Highly Accurate Method of Diagnosing Prostate Cancer Developed

Highly Accurate Method of Diagnosing Prostate Cancer Developed

Prostate cancer is the most common cancer in UK men, yet diagnosing prostate cancer is not always straightforward. Currently there are several methods of diagnosing prostate cancer, including measurement of prostate specific androgen (PSA) in the blood, a digital rectal examination, MRI scans, and biopsies.

Each method of diagnosing prostate cancer has problems and can result in false positives and false negatives. A DRE can identify cancers, although it is not always possible to differentiate between benign and malignant tumors without a biopsy. MRI scans are expensive, not widely available, and do not always show prostate cancer. PSA blood tests are not routinely performed, and even when they are conducted, the results of lack reliability. Biopsies may be the most reliable method of diagnosing prostate cancer, but they are costly, invasive, and carry a risk of infection.

“Current diagnosis of prostate cancer is extremely inefficient, leading to unnecessary treatments for many patients,” said Ghulam Nabi, Professor of Surgical Uro-oncology at the University of Dundee.

More than 47,000 patients are diagnosed with prostate cancer each year in the UK with more than one in eight UK men developing the cancer at some point in their lives. 11,000 men die from the disease in the UK alone.

Developing an accurate, low cost, and reliable method of diagnosing the disease is critical. There are treatments, but the effectiveness of treatment depends on early diagnosis.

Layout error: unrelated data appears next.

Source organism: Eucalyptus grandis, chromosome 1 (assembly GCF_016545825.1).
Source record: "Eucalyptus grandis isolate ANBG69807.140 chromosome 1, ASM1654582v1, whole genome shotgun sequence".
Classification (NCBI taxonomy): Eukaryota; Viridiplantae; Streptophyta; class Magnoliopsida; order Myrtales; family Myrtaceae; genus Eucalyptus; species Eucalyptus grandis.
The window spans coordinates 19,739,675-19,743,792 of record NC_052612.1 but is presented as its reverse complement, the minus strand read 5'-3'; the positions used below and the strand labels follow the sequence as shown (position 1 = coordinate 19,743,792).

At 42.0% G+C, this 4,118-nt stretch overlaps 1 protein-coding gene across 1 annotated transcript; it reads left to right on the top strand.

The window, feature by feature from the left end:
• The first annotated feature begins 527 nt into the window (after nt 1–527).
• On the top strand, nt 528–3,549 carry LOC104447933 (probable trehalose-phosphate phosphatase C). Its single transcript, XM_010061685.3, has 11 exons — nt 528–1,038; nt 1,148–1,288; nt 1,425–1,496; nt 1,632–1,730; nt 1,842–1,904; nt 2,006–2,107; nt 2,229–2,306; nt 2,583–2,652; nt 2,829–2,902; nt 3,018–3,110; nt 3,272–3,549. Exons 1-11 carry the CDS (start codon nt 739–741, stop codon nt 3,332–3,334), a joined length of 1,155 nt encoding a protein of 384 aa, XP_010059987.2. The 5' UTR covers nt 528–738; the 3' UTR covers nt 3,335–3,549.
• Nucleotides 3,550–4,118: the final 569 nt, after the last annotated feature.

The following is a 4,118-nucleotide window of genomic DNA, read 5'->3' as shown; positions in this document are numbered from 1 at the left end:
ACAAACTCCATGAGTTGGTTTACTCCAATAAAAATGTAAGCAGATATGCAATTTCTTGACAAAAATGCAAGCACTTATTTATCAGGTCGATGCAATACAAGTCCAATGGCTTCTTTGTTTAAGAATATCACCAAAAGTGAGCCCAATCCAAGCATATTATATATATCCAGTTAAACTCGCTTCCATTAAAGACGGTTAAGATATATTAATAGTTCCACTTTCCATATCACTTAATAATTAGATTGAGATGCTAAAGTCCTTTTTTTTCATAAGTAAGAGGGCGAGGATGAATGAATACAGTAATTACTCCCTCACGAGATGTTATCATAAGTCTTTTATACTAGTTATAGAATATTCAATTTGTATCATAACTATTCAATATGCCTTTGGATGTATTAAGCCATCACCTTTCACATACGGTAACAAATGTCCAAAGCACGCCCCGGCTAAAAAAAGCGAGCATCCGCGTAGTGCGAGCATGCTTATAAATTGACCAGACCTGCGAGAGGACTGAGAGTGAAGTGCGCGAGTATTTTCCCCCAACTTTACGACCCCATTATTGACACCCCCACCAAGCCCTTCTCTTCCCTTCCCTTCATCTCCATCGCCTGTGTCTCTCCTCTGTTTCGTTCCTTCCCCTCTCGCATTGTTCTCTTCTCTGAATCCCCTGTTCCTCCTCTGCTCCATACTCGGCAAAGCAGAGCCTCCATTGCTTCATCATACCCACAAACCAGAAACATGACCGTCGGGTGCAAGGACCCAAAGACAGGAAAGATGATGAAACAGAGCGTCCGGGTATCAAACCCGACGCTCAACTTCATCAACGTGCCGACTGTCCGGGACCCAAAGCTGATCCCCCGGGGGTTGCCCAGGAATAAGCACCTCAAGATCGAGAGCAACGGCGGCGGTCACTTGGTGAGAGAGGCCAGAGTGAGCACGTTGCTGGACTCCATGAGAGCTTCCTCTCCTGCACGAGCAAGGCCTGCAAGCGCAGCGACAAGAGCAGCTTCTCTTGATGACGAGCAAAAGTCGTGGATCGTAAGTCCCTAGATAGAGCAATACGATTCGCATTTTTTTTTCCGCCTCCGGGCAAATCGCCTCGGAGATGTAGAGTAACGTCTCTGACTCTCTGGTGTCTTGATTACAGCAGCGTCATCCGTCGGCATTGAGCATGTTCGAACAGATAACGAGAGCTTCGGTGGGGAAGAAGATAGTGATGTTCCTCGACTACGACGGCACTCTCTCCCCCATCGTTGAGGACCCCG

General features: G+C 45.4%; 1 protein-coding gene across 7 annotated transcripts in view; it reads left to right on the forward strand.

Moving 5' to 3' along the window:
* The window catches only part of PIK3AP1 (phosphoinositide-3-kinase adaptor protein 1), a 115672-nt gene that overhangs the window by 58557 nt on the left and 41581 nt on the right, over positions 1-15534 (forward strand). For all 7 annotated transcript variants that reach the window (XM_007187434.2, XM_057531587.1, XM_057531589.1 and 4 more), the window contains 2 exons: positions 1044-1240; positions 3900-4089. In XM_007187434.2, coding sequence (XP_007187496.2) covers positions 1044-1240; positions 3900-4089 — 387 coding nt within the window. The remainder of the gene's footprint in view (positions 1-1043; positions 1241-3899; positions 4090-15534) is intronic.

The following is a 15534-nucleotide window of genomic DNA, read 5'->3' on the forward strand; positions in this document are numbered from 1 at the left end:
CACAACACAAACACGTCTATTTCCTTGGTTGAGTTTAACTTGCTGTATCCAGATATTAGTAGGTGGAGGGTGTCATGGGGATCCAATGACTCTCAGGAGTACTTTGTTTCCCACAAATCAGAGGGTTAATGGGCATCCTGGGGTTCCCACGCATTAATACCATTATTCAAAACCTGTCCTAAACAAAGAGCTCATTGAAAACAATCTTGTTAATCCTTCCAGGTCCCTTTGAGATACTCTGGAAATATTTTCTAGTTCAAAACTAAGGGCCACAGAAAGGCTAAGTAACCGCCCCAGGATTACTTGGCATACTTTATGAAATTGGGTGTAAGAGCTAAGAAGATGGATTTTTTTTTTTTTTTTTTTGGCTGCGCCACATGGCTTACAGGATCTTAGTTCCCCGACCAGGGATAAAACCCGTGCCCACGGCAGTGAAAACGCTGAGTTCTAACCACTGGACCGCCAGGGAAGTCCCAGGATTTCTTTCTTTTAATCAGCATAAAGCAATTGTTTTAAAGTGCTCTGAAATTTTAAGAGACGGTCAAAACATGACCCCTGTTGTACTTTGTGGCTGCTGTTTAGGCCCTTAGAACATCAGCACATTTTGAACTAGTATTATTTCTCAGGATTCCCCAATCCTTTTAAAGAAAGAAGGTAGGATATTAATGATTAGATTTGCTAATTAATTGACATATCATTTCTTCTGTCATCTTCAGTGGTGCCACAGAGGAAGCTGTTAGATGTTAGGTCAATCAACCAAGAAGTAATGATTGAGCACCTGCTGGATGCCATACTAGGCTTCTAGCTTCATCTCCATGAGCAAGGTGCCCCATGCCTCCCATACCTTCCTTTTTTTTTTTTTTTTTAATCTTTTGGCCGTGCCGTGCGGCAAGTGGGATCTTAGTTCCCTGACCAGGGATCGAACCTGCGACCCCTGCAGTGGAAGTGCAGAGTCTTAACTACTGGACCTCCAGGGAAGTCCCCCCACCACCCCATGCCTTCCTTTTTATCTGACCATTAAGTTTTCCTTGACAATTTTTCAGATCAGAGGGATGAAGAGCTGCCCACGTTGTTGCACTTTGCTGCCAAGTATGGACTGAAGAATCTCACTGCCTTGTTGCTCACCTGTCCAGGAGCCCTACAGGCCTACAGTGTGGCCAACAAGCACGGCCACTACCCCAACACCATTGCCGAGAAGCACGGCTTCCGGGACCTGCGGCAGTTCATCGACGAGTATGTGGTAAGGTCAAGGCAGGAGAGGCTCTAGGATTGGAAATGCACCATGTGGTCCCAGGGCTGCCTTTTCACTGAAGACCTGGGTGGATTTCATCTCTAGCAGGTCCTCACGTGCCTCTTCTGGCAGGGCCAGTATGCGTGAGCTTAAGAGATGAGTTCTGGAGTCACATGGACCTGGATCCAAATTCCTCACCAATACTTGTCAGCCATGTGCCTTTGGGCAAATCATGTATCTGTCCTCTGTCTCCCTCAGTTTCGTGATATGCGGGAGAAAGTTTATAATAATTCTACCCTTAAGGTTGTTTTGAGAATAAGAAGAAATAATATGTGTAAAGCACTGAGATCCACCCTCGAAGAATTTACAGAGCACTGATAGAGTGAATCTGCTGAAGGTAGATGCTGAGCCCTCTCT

Researchers at the University of Dundee in Scotland believe they have the solution. Professor Nabi and his team have developed a new method of diagnosing prostate cancer that is highly accurate and more reliable than other methods currently in use.

The solution is ultrasound scans, or more specifically, shear wave elastography (SWE). Prostate tumors are stiffer than prostate tissue, so when shear waves pass through a tumor they are slowed, and that slowing of the waves can be easily detected and used to form images of the tumor. The definition of the images is far greater than MRI scans.

The researchers conducted a trial using SWE on 200 patients with highly positive results compared to MRI scans. The team was able to detect 89% of prostate cancers, including aggressive forms that had already spread outside the prostate. The technique could also differentiate between benign and malignant tumors., all without the need for invasive surgery.

“It is like someone has turned the lights on in a darkened room. We can now see with much greater accuracy what tissue is cancerous, where it is and what level of treatment it needs,” said Professor Nabi.

The results of the study have recently been published in the Journal of Urology. Professor Nabi is now looking to extend the trial to confirm the accuracy of the technique for diagnosing aggressive prostate cancers.

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